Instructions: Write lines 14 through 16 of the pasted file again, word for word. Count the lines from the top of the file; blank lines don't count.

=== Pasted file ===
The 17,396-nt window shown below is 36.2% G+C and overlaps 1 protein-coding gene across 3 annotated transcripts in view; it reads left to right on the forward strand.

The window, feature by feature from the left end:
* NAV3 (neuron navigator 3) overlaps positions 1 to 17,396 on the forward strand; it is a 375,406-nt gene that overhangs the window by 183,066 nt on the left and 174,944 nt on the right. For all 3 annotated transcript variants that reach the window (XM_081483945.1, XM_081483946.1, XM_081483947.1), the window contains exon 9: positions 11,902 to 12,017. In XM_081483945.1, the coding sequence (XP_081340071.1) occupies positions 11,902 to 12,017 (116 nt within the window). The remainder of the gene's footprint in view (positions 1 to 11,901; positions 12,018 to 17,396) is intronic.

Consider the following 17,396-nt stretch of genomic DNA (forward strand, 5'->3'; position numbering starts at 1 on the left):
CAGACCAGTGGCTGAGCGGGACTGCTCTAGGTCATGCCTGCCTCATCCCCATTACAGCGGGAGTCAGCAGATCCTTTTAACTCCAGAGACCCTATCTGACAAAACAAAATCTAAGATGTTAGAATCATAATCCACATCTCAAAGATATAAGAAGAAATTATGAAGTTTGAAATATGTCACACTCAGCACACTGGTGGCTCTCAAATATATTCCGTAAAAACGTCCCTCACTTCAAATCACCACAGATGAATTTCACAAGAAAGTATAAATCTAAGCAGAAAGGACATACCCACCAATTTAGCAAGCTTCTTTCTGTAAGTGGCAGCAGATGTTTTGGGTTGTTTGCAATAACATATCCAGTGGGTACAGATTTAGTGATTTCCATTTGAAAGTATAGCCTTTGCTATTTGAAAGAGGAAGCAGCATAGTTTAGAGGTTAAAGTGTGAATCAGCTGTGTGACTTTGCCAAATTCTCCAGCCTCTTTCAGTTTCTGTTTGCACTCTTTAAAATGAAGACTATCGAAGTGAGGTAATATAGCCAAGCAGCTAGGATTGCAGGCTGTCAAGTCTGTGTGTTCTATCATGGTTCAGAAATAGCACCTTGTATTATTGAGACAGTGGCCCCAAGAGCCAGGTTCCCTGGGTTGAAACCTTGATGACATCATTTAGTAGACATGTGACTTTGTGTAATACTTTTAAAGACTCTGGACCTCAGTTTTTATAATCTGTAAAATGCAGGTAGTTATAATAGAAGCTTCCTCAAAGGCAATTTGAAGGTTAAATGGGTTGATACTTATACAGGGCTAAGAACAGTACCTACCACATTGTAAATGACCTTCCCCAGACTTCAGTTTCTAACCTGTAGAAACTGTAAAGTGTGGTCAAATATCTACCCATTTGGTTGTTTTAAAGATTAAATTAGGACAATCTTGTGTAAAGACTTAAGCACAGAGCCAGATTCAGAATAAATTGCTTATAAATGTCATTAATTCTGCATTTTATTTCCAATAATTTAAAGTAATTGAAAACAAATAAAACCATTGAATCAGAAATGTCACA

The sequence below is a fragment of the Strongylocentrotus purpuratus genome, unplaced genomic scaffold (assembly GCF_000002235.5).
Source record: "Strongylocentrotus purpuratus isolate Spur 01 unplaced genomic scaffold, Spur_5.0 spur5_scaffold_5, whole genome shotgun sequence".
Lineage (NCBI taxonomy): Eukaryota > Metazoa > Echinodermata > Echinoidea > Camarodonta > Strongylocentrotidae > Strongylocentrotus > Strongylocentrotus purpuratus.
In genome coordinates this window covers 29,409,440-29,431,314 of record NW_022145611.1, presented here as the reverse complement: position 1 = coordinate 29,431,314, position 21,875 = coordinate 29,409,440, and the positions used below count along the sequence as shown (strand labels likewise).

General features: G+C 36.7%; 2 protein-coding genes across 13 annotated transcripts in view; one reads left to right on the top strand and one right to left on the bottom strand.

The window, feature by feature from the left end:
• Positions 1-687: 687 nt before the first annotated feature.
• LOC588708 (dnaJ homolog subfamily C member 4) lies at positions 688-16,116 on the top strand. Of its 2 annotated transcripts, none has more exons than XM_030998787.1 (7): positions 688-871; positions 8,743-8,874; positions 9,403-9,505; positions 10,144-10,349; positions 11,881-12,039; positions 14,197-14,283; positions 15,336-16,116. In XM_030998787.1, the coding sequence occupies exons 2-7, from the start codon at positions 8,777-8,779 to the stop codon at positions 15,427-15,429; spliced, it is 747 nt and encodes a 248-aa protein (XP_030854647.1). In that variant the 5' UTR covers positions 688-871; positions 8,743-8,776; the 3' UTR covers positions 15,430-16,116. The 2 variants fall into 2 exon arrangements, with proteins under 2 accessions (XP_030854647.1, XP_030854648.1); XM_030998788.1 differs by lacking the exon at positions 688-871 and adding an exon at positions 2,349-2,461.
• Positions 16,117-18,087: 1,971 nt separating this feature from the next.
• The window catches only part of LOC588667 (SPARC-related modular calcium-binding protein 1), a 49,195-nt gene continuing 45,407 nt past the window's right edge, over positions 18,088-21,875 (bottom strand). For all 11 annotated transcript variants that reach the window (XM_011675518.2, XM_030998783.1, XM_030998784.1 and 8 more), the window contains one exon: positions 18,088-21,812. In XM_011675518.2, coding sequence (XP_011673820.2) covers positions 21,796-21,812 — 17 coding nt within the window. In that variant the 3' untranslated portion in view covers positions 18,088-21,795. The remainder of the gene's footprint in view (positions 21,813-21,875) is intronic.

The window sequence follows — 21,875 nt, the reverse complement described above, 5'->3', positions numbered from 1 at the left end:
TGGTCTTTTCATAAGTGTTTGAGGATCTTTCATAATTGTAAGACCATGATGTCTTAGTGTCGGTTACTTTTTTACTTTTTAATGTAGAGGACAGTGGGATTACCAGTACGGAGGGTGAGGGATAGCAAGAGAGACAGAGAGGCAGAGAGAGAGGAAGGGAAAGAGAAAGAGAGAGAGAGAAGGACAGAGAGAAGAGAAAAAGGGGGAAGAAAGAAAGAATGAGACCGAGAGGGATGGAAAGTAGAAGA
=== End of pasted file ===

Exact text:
• Positions 16,117-18,087: 1,971 nt separating this feature from the next.
• The window catches only part of LOC588667 (SPARC-related modular calcium-binding protein 1), a 49,195-nt gene continuing 45,407 nt past the window's right edge, over positions 18,088-21,875 (bottom strand). For all 11 annotated transcript variants that reach the window (XM_011675518.2, XM_030998783.1, XM_030998784.1 and 8 more), the window contains one exon: positions 18,088-21,812. In XM_011675518.2, coding sequence (XP_011673820.2) covers positions 21,796-21,812 — 17 coding nt within the window. In that variant the 3' untranslated portion in view covers positions 18,088-21,795. The remainder of the gene's footprint in view (positions 21,813-21,875) is intronic.

The window sequence follows — 21,875 nt, the reverse complement described above, 5'->3', positions numbered from 1 at the left end: